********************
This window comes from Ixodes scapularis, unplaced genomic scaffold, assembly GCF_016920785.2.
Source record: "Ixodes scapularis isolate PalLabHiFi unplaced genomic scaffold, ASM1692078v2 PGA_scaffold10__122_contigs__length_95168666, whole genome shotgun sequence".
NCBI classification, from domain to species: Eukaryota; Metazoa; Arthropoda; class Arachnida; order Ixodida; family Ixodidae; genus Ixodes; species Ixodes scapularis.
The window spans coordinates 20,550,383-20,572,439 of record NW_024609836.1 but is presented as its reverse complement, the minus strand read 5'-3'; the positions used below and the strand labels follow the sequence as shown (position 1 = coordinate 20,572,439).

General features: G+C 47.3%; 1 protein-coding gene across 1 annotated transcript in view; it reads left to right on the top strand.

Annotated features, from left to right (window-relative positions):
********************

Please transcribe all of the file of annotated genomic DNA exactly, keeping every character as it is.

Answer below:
This window comes from Ixodes scapularis, unplaced genomic scaffold, assembly GCF_016920785.2.
Source record: "Ixodes scapularis isolate PalLabHiFi unplaced genomic scaffold, ASM1692078v2 PGA_scaffold10__122_contigs__length_95168666, whole genome shotgun sequence".
NCBI classification, from domain to species: Eukaryota; Metazoa; Arthropoda; class Arachnida; order Ixodida; family Ixodidae; genus Ixodes; species Ixodes scapularis.
The window spans coordinates 20,550,383-20,572,439 of record NW_024609836.1 but is presented as its reverse complement, the minus strand read 5'-3'; the positions used below and the strand labels follow the sequence as shown (position 1 = coordinate 20,572,439).

General features: G+C 47.3%; 1 protein-coding gene across 1 annotated transcript in view; it reads left to right on the top strand.

Annotated features, from left to right (window-relative positions):